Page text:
New data shed light on Y-loss-related pathogenesis in myelodysplastic syndromes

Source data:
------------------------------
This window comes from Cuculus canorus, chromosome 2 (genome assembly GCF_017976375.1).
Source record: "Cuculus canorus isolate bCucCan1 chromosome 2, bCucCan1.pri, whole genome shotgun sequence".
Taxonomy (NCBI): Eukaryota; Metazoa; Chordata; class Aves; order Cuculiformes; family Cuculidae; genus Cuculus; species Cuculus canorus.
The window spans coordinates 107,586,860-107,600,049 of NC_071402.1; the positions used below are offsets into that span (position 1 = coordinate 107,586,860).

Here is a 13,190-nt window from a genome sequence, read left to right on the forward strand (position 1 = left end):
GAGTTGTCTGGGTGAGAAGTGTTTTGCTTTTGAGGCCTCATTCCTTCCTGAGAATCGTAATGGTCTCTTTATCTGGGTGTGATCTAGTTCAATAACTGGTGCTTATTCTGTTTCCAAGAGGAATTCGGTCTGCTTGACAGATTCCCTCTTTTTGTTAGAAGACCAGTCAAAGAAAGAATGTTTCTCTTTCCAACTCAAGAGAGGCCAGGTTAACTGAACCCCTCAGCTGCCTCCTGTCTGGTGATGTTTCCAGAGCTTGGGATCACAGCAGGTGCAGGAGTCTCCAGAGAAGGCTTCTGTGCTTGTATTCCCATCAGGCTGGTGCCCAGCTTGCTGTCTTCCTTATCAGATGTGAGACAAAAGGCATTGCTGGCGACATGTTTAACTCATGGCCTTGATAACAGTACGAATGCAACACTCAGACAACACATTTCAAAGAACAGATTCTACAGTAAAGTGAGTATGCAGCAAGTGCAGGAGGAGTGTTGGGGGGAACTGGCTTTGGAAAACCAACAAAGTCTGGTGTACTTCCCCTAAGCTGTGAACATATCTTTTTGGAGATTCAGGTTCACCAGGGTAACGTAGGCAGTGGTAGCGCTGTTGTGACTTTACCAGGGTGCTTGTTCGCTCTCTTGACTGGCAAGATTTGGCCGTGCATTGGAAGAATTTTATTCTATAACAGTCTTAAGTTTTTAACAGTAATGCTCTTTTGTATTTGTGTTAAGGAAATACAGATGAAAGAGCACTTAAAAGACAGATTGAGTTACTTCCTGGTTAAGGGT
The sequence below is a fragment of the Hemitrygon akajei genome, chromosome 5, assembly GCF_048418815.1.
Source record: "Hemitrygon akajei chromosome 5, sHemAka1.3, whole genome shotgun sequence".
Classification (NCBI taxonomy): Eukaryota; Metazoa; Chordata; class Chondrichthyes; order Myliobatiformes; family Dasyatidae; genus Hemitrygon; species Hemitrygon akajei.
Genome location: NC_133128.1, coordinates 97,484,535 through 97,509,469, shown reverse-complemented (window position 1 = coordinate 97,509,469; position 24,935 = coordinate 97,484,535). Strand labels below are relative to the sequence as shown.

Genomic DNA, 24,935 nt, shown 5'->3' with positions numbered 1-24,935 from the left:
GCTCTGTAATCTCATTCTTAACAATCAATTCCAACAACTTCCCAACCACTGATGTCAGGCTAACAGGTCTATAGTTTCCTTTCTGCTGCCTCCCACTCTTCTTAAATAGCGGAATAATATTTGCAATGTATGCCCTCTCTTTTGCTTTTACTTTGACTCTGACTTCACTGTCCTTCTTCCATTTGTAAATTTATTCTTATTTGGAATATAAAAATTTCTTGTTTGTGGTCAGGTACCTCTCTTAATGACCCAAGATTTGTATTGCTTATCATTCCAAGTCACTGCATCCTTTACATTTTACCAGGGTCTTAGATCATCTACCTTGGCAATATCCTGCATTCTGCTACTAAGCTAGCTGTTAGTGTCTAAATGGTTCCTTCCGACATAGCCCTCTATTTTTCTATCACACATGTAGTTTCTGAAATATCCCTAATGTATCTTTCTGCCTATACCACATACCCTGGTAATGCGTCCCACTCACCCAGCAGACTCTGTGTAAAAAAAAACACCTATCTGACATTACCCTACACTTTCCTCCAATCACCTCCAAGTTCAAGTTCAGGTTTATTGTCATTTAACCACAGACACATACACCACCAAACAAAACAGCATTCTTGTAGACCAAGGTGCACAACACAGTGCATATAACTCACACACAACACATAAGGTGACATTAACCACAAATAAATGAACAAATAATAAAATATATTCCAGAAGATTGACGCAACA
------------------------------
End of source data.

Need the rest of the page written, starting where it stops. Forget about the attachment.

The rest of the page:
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Loss of the Y-chromosome (LOY) is described as both a normal age-related event and a marker of a neoplastic clone in hematologic diseases. To assess the significance of LOY in myelodysplastic syndromes (MDS), we determined the percentage of LOY in clonal CD34+ peripheral blood cells in comparison to normal CD3+ T-cells of 27 MDS patients using fluorescence in situ hybridization (FISH) analysis. Results were compared with the percentage of LOY in CD34+ and CD3+ cells of 32 elderly men without hematologic diseases and in 25 young blood donors. While LOY could not be detected in CD3+ cells of young men, it was observed in CD3+ cells of elderly men without hematologic diseases (2.5% LOY) as well as in CD3+ cells of elderly MDS patients (5.8% LOY). The percentage of CD34+ cells affected by LOY was significantly higher in MDS patients compared to elderly men without hematologic diseases (43.3% vs. 13.2%, P = 0.005), indicating that LOY has an age-related basis but is also associated with MDS. Furthermore, we aimed to define a threshold between age- and disease-associated LOY in MDS. Statistical analysis revealed that a value of 21.5% LOY in CD34+ peripheral blood cells provided the best threshold to discriminate between these two conditions in MDS. We conclude that LOY is clonal in a substantial number of MDS based on an age-related predisposition. © 2015 Wiley Periodicals, Inc.

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